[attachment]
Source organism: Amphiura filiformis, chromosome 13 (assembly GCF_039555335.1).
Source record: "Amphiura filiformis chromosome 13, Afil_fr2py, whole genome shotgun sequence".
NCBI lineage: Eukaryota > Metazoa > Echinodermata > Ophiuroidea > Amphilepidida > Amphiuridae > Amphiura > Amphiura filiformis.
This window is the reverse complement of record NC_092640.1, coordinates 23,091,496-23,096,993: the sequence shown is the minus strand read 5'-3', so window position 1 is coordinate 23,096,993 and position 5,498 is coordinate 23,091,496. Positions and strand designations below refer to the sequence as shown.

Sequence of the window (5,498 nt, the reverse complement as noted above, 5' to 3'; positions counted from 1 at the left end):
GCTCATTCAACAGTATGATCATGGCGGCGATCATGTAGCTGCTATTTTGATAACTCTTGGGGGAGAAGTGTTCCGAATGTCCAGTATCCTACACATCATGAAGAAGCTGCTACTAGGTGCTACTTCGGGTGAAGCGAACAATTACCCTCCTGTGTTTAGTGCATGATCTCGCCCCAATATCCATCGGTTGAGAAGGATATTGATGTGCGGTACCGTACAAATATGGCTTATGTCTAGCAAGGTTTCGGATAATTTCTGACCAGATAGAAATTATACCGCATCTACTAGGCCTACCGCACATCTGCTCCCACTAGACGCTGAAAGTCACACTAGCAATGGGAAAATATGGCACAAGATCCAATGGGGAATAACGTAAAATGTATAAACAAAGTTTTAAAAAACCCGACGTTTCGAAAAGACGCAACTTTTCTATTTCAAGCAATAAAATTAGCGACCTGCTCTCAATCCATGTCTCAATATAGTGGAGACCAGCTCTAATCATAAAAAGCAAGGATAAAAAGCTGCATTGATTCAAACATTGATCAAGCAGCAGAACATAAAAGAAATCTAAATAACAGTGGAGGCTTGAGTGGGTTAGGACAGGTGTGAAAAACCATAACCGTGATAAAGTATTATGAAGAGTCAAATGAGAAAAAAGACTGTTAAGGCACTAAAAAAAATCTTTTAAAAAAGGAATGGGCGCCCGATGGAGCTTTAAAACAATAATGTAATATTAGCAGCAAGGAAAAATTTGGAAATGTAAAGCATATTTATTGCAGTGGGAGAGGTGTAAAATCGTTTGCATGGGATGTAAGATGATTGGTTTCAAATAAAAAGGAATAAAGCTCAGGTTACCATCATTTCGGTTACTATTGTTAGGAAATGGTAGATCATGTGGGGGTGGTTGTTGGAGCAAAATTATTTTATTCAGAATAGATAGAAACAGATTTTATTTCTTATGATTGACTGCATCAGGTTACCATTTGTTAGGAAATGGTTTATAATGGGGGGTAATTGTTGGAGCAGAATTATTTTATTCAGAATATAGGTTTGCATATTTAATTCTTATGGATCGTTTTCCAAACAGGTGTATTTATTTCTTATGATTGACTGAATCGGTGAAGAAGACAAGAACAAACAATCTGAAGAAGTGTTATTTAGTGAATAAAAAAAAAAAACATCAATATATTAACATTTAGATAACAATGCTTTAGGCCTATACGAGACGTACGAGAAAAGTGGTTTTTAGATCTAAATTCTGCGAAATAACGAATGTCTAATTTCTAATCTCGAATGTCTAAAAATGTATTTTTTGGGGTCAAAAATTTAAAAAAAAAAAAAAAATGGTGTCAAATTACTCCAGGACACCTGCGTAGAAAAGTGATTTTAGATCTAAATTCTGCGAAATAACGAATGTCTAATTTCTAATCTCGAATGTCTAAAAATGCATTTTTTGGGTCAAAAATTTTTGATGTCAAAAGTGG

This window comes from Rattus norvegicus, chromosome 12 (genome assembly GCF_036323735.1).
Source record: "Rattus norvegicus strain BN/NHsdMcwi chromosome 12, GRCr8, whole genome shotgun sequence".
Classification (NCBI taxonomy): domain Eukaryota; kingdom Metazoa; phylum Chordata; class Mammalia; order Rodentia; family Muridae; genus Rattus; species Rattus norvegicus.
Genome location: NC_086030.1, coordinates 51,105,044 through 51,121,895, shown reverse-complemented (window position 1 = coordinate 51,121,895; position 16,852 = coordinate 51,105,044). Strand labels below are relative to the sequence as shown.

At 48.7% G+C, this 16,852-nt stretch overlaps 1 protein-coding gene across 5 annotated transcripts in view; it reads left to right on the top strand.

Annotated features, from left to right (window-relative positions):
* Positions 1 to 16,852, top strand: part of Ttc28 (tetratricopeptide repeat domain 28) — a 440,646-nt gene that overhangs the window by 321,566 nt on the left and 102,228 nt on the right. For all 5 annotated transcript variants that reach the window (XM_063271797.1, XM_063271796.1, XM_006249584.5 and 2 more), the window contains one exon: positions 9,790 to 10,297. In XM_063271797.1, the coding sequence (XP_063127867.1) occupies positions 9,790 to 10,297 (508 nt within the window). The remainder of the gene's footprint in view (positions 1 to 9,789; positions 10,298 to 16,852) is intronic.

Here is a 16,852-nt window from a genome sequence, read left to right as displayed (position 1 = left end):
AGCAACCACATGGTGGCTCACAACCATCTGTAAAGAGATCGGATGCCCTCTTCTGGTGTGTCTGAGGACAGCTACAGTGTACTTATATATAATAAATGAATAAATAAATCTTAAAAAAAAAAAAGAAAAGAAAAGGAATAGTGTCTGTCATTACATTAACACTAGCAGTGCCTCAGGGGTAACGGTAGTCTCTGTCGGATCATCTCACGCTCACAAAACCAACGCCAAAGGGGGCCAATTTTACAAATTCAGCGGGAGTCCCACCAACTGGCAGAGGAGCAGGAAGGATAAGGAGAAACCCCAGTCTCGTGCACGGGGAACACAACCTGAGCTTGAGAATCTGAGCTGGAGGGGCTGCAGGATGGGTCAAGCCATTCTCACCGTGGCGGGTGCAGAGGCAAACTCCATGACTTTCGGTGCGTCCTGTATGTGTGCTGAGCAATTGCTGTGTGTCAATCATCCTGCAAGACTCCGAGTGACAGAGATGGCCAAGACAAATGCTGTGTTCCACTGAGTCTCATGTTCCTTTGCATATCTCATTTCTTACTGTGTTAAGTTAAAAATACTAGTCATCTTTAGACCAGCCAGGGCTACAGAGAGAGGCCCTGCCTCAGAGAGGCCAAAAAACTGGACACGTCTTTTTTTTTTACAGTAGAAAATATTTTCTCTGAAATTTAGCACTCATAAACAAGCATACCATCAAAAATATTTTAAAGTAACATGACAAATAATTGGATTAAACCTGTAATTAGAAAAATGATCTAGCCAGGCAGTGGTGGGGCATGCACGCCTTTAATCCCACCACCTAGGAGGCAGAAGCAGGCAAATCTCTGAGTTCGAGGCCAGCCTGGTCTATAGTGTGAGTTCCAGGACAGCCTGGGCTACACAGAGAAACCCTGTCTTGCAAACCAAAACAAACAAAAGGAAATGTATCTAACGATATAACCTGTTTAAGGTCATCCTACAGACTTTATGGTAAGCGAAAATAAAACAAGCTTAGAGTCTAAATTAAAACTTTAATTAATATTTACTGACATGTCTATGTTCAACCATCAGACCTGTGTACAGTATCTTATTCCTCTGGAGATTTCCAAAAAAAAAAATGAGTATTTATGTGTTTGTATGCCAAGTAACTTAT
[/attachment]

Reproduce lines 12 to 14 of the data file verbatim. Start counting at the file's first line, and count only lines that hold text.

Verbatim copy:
Annotated features, from left to right (window-relative positions):
* Positions 1 to 16,852, top strand: part of Ttc28 (tetratricopeptide repeat domain 28) — a 440,646-nt gene that overhangs the window by 321,566 nt on the left and 102,228 nt on the right. For all 5 annotated transcript variants that reach the window (XM_063271797.1, XM_063271796.1, XM_006249584.5 and 2 more), the window contains one exon: positions 9,790 to 10,297. In XM_063271797.1, the coding sequence (XP_063127867.1) occupies positions 9,790 to 10,297 (508 nt within the window). The remainder of the gene's footprint in view (positions 1 to 9,789; positions 10,298 to 16,852) is intronic.

Here is a 16,852-nt window from a genome sequence, read left to right as displayed (position 1 = left end):